When we grew older and our interests started to diverge, Lisa made sure to keep up to date, even when I was fifteen and what I liked changed weekly. Oftentimes, she’d not just take us out as a group, but she’d also schedule outings with each of us individually to do something we enjoyed. I got to go to my first-ever concert, which I’d begged my parents for, because Lisa agreed to come with me.

These last few months, I have been planning my wedding and trying to prune down the list of invites to determine who should and should not be coming.

And it is only while trying to work out this list of invitees that my parents have thought to tell me that Cousin Lisa is not my cousin at all. Lisa, George, and Sam are related on their dads’ side. George, Sam, and I are related on our mums’ side. Lisa just came to visit after George was born, took one look at baby me, as well, and declared to both sets of parents, “Both of these are mine now.”

Not once in any of the twenty-six years that I’ve been alive and telling everyone how much Lisa is my favorite cousin has anyone ever thought to tell me this — not even the time I scheduled a special trip with my fiancée to the city she lives in specifically to introduce them.

She is still invited to my wedding.

Little Old Lady Versus The Little F***ers

, , , , , | Right | CREDIT: Brit-Git | January 3, 2022

I recently got a job in retail at a convenience store/mini supermarket in rural New England. It’s a part-time gig just to help cover bills. It’s also my first retail job; I’m forty-nine and worked in newspapers for twenty-five years before retiring.

Among the few highlights of the job is one little old lady who comes in every day for the local paper. She’s in her seventies, all of about four-foot-one-inch tall, and a total sweetheart; she’s unfailingly polite, cheerful, and always smiling. If it’s quiet, she’ll stop for a quick chat. If it’s busy, she’ll wait patiently in line without complaint. She’s a gem.

One day, she comes up to me as I’m stocking shelves.

Customer: “Do you sell ant cups?”

I have no idea what she means, and when she starts explaining, I realise she’s asking about ant traps.

Me: “Yes, we sell them! Follow me.”

She immediately puts her arm through mine, and off we go, like some old-timey couple out for a stroll through the New England fall.

We get to the aisle, and she finds what she thinks is the right thing.

Me: “I might have to get some traps, too, as we have big carpenter ants at our house.”

Customer: “No, these are little f***ers. I usually just squish ’em, but there’s too many now.”

I’m left walking her back to the checkout, her arm through mine again, trying to stifle my laughter at this sweet little old lady just throwing out the F-bomb.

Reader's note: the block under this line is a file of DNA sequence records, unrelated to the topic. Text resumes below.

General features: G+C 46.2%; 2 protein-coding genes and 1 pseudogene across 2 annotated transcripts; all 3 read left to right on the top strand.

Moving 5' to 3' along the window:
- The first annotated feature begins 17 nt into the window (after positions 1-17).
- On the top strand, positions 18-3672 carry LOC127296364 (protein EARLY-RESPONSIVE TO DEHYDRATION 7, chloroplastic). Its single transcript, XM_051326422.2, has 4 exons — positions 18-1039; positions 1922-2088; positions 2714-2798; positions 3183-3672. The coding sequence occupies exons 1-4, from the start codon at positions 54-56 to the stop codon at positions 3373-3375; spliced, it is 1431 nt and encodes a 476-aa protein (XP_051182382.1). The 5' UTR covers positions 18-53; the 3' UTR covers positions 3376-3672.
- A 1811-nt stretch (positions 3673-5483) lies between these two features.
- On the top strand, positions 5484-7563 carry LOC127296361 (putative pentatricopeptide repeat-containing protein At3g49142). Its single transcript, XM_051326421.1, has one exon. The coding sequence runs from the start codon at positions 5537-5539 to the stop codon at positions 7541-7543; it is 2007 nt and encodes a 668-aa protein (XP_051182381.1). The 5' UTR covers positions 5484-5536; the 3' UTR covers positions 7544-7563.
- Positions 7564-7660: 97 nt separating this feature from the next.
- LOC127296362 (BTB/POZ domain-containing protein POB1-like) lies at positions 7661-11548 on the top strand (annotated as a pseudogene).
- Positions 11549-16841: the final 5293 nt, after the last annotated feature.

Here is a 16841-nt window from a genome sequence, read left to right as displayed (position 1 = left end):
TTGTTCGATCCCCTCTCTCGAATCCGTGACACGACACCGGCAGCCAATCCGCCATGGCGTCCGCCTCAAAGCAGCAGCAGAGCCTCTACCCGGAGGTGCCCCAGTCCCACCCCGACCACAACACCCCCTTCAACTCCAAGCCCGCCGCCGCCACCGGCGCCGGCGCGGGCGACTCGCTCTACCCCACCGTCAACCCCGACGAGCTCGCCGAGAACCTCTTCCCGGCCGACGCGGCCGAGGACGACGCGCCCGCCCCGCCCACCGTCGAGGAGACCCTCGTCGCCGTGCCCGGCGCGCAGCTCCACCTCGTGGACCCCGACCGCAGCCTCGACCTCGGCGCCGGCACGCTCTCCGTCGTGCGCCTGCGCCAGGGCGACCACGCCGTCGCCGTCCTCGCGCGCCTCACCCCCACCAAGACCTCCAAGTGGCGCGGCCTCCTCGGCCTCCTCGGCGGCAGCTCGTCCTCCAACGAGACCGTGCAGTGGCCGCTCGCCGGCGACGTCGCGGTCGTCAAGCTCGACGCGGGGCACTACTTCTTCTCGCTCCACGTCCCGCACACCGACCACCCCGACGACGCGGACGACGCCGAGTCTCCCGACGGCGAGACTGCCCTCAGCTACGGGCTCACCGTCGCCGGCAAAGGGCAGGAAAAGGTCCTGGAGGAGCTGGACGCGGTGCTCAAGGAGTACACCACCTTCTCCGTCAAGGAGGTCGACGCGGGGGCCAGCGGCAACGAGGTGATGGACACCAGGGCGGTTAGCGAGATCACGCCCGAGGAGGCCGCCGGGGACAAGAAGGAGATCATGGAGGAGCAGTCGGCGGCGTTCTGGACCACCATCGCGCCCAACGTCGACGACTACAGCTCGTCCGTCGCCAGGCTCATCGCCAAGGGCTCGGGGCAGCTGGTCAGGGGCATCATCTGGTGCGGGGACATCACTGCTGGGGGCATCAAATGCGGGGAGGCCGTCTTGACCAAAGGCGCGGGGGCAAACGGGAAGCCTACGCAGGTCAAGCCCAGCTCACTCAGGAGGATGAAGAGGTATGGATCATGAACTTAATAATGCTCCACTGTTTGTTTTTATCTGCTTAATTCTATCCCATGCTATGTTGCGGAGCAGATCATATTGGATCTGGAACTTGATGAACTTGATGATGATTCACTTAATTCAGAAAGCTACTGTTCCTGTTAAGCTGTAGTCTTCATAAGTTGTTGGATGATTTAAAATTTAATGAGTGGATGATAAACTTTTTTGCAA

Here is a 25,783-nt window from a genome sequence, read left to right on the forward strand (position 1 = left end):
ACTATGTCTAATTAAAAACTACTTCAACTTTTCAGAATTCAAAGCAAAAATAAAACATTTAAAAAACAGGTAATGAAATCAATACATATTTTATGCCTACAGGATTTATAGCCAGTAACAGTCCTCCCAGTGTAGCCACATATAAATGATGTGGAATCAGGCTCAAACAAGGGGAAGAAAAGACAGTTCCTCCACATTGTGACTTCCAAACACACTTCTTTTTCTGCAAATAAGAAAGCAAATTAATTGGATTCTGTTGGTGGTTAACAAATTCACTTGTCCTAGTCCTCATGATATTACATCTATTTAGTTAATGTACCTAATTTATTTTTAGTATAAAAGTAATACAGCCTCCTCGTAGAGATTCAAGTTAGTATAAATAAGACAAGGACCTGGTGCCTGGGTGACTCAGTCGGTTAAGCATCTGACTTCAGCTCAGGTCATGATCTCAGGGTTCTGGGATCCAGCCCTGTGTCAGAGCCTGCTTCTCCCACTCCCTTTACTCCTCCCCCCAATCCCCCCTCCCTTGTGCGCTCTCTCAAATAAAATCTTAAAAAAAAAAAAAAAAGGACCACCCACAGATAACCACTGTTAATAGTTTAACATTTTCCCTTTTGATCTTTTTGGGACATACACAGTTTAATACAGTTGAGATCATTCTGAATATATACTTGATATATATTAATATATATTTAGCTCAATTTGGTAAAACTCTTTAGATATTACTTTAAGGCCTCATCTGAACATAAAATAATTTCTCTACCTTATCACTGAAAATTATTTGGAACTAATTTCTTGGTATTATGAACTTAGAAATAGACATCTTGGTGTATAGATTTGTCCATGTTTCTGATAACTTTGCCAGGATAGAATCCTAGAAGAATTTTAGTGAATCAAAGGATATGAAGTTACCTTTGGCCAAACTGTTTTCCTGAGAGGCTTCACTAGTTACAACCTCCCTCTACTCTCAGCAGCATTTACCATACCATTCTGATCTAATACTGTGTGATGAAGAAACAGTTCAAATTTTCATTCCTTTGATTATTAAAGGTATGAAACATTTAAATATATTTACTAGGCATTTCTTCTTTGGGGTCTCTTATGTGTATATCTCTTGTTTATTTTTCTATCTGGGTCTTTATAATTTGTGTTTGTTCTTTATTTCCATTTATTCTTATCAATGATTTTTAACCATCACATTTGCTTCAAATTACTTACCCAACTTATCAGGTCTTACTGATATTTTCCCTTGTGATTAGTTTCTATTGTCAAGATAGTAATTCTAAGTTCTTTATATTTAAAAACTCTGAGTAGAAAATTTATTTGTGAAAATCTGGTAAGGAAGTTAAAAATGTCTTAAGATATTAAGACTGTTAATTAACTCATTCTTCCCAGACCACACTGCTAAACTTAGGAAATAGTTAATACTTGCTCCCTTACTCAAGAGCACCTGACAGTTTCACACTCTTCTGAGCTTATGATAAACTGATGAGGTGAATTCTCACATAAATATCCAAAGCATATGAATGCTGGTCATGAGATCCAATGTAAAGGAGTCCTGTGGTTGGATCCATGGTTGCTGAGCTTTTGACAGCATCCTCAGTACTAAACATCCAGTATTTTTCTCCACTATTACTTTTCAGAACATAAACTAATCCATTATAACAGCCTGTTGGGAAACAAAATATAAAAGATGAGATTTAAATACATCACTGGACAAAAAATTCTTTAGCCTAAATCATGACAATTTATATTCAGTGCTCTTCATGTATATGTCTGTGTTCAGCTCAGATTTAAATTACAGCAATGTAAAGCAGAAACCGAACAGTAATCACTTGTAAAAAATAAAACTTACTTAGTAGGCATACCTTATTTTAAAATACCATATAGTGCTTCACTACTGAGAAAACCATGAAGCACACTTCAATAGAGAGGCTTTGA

The next day, she comes in for her paper. I’m on checkout, and when she’s paid, I lean over a bit.

Me: “So, did you get them?”

She looks me dead in the eye.

Customer: “The little f***ers? They’re deader’n s***.”

Cue me retreating to the break room, closing the door, and just laughing for a solid two minutes.

You Catch More Flies With Honey Than Vinegar, Part 2

, , , , | Right | January 3, 2022

A few months after our first child is born, my mother offers to come over for a night so my husband and I can get out for date night. We haven’t had a proper date since the baby was born, and she insists we should stay out as late as we want and not worry about hurrying back. She tells us if we get back late enough, we’ll find her asleep on the couch, but that we shouldn’t worry about getting back but rather enjoy ourselves.

We’re thrilled to take her up on this offer and head out to the local steakhouse chain we enjoy. Unfortunately, we’ve forgotten that it’s graduation weekend in our college town and the place is packed. We approach the hostess, who tells us it will be about an hour before we can get a table. Since we have carte blanche to be out, we tell her no problem, put our name in, and walk around some local stores.

As soon as we sit, our harried server comes over and immediately launches into an apology.

Server: “I’m sorry in advance for tonight, but it’s graduation weekend and three of our other servers called in sick. We’ll do our best to get everything out to you, but I wanted to make you aware up front that it might be a little slower than you were hoping for.”

Husband: “Not a problem. We have a free babysitter for the evening and are in literally no rush at all to leave. We’ll be fine.”

She thanks him, gets our drink orders, and comes back in what feels like a completely normal amount of time to take our order. Our food also comes out in what feels like a reasonable amount of time for a busy Saturday night, much less a crazy, packed Saturday night, but she continues to apologize for service being slow.

We continue to reassure her that we’re in no rush and are happy to enjoy a night out. We go so far as to order dessert. Honestly, but for the noise level and the fact that the restaurant is at capacity the entire time, nothing seems off or slow.

At the end of the night, the manager brings the bill himself.

Manager: “My server tells me you two have been so understanding and kind given the rush we’re having this evening, so I wanted to let you know dessert was on the house tonight and we hope you’ll come back soon.”

Us: “The service and food have been great, and we really didn’t notice any negative effects from the graduation rush.”

Manager: “Unfortunately, some of our other guests have… felt differently and chosen to express those views loudly and rudely, so we’re very appreciative of our understanding guests.”

When we picked up the check, not only had he taken our desserts off, but he’d snuck coupons for a free appetizer and a free dessert underneath!

Related:
You Catch More Flies With Honey Than Vinegar